What books do you have to have physical copies of?

My husband and I started to buy more Kindle books a few years ago because our bookshelves were literally starting to sag under the weight of all of our books. Moving them when we left our old house to move into this new one wasn’t very fun either.

So, we have decided that it isn’t that we won’t ever buy physical books again, but that we will only buy physical copies of books that we will want to read again. If we do pick up books at library sales that we don’t really like we can always donate them to another library sale.

I am fine with reading most books on my Kindle (ebook reader for those not familiar with it, though I’d be surprised if there was someone not familiar with it), but there are a few authors I like to read while holding a physical copy of their book.

I don’t know how to explain the difference between reading on the Kindle and reading an actual hard copy of a book. It isn’t that I think the Kindle is inferior, but I don’t feel like I really own the books, even if I have “bought” them off of Amazon. The issue I have is that unless I physically download every book I have purchased off of Amazon, I don’t really own that book. It’s still on Amazon’s servers, which could go down at any point, or which they could choose to remove books from. I’ve even heard of them removing books people have purchased because Amazon deemed the book inappropriate.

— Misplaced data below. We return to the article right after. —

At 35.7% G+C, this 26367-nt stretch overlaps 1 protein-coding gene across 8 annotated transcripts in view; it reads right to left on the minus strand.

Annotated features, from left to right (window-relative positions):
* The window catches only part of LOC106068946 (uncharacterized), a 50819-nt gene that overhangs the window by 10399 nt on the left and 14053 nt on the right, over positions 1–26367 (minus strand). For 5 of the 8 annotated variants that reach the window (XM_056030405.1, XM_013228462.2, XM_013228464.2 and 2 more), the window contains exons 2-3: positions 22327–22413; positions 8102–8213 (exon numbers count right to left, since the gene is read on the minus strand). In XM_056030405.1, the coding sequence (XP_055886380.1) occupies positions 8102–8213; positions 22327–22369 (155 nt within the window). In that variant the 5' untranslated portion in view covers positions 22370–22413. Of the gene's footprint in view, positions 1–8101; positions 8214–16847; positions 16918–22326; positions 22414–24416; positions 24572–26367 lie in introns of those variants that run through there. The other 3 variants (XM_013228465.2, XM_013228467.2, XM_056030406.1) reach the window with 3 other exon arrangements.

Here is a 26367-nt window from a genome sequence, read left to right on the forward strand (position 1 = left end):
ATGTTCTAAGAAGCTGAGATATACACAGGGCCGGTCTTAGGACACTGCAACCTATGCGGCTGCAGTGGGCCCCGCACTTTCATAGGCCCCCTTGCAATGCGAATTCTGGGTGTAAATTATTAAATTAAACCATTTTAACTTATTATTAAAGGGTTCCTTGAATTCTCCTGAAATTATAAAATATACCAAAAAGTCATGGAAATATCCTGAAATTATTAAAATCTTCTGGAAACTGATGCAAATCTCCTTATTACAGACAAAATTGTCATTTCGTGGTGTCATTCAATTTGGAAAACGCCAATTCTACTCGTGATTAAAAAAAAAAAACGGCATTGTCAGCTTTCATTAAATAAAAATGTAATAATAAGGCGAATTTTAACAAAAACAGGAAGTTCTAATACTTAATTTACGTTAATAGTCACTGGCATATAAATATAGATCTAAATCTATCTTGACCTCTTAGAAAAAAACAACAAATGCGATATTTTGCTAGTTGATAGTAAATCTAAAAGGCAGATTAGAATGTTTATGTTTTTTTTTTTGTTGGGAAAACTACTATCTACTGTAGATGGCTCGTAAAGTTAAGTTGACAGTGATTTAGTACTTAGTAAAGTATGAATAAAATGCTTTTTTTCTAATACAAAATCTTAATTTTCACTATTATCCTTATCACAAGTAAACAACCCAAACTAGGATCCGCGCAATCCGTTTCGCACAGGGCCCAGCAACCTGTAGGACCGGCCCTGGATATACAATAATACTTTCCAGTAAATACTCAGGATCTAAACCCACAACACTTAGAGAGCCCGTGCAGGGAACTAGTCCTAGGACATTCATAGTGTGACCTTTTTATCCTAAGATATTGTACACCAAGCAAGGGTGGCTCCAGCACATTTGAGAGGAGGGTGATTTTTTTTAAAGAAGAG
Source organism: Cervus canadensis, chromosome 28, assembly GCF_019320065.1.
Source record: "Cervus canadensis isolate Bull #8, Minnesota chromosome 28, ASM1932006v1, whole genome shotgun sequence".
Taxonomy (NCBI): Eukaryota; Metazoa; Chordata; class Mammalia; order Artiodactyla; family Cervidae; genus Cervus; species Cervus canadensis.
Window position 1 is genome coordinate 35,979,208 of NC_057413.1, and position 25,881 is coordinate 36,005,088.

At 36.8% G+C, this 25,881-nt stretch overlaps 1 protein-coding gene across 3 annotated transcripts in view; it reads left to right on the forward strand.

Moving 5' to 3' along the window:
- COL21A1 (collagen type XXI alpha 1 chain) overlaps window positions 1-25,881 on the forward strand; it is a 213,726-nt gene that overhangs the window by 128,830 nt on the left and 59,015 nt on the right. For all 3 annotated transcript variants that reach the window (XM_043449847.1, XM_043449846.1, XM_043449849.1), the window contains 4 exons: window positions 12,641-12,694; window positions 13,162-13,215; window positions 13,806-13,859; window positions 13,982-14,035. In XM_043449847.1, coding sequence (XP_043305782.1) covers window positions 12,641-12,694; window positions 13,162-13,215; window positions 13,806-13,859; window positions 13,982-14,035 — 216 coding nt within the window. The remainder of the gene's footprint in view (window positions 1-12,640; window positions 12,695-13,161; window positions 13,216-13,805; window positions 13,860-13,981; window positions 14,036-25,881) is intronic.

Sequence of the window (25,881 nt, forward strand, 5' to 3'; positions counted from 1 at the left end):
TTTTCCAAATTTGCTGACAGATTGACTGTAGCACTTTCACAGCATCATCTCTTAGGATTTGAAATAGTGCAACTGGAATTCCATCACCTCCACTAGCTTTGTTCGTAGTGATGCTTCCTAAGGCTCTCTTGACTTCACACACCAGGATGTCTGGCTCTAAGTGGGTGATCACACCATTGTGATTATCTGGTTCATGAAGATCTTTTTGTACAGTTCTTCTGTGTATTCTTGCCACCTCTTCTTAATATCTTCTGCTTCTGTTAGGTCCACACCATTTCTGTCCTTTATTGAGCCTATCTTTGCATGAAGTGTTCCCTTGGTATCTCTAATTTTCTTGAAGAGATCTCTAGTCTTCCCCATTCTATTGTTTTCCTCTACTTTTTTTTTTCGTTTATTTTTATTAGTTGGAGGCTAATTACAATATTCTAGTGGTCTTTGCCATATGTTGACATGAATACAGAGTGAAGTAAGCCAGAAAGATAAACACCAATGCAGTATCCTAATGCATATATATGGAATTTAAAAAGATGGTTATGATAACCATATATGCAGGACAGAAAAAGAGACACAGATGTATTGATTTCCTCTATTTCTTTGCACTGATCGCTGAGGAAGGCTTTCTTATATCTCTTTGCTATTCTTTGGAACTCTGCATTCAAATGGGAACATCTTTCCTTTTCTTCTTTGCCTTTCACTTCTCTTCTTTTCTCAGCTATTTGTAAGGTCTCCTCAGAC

That is why I purchased a physical copy of the book Irreversible Damage by Abigail Shier. People were reporting that their digital copies were being removed from their digital clouds if they purchased it through Amazon. I don’t agree with that type of censorship and wanted to read Abigail’s message without the issue of transgenderism rising in young women, so I purchased a hard copy of the book and put it on my shelf. Who knows if or when I might need it at some point.

Side note: as far as I know, Amazon stopped removing books they disagreed with when people started to notice and threw a stink. I’m not a huge fan of Amazon for this and many other reasons, but they are the largest bookseller in the U.S. so it’s hard to completely ignore them.

Moving on from the critique of Amazon, I’ll get back to the original intent of this blog post which is that there are certain books I want physical copies of, even if I read them on a digital device.